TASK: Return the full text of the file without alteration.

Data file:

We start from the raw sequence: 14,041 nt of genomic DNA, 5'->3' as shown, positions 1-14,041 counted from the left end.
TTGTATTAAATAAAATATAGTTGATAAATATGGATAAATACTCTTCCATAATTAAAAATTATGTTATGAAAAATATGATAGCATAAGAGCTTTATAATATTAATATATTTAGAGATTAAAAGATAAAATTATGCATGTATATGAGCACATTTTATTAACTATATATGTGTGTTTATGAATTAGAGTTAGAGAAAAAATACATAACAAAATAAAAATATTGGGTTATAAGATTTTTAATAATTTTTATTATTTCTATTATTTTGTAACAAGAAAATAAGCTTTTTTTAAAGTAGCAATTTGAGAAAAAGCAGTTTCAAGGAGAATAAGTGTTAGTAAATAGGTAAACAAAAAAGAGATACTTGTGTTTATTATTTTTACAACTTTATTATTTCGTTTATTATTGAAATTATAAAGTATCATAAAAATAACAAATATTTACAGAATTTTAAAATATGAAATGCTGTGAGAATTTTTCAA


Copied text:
We start from the raw sequence: 14,041 nt of genomic DNA, 5'->3' as shown, positions 1-14,041 counted from the left end.
TTGTATTAAATAAAATATAGTTGATAAATATGGATAAATACTCTTCCATAATTAAAAATTATGTTATGAAAAATATGATAGCATAAGAGCTTTATAATATTAATATATTTAGAGATTAAAAGATAAAATTATGCATGTATATGAGCACATTTTATTAACTATATATGTGTGTTTATGAATTAGAGTTAGAGAAAAAATACATAACAAAATAAAAATATTGGGTTATAAGATTTTTAATAATTTTTATTATTTCTATTATTTTGTAACAAGAAAATAAGCTTTTTTTAAAGTAGCAATTTGAGAAAAAGCAGTTTCAAGGAGAATAAGTGTTAGTAAATAGGTAAACAAAAAAGAGATACTTGTGTTTATTATTTTTACAACTTTATTATTTCGTTTATTATTGAAATTATAAAGTATCATAAAAATAACAAATATTTACAGAATTTTAAAATATGAAATGCTGTGAGAATTTTTCAA